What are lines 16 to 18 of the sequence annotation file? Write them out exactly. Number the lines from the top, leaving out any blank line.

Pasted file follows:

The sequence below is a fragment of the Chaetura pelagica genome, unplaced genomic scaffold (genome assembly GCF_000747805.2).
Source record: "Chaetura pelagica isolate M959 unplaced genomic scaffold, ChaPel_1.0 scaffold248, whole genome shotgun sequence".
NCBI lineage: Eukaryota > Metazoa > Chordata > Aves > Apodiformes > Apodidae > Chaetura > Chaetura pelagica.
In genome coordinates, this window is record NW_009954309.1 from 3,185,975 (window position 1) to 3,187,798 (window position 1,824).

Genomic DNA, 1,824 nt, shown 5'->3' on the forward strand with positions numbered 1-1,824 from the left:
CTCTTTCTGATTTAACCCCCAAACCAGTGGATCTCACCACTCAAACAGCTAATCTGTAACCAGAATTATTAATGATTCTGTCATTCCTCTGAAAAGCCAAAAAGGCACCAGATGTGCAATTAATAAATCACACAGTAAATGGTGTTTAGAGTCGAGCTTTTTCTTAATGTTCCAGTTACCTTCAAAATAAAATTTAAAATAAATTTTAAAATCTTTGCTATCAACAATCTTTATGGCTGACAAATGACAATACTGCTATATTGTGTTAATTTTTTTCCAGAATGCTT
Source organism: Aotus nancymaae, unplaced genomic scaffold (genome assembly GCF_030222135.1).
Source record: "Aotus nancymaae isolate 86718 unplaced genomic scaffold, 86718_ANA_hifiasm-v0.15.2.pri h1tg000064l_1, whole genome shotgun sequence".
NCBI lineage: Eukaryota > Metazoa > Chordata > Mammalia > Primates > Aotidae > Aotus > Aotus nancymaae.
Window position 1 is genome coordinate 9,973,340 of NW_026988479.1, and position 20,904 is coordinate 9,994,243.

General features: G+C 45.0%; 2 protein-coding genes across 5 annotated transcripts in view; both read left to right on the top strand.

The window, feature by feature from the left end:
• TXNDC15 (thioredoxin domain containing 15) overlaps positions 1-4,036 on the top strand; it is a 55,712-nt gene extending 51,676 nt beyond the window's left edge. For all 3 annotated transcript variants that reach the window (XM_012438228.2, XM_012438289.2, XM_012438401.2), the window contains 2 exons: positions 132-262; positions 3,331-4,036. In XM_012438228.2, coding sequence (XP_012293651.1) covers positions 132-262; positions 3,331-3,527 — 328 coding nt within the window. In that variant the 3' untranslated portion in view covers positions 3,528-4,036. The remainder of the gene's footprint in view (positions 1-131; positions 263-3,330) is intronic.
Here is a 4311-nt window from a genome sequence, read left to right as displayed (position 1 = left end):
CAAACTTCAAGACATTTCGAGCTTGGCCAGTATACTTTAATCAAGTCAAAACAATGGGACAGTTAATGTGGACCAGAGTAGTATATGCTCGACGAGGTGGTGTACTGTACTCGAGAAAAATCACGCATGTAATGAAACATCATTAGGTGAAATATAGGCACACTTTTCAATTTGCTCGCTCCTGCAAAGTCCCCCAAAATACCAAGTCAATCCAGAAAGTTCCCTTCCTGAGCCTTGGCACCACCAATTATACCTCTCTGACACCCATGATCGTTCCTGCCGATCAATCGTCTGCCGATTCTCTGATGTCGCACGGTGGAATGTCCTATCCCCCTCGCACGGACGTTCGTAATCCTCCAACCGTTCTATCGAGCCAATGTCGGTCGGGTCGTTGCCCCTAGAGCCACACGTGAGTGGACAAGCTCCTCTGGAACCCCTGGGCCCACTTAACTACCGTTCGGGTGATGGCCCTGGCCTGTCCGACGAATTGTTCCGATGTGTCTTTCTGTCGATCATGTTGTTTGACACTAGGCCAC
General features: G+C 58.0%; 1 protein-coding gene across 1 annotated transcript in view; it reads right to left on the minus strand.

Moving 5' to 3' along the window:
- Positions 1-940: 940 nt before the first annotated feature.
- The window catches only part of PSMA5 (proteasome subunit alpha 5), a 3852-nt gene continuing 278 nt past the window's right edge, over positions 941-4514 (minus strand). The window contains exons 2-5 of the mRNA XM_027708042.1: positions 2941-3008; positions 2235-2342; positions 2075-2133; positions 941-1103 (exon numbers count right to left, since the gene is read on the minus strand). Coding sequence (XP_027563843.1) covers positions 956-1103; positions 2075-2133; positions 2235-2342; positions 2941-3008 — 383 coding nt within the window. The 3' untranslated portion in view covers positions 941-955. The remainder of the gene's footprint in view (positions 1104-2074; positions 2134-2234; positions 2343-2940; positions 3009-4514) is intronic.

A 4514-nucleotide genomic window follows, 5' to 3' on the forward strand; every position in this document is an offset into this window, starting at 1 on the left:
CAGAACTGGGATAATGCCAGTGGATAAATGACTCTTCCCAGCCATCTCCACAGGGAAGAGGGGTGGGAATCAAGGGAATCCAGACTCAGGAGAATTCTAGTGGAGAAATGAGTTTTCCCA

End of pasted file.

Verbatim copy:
General features: G+C 58.0%; 1 protein-coding gene across 1 annotated transcript in view; it reads right to left on the minus strand.

Moving 5' to 3' along the window:
- Positions 1-940: 940 nt before the first annotated feature.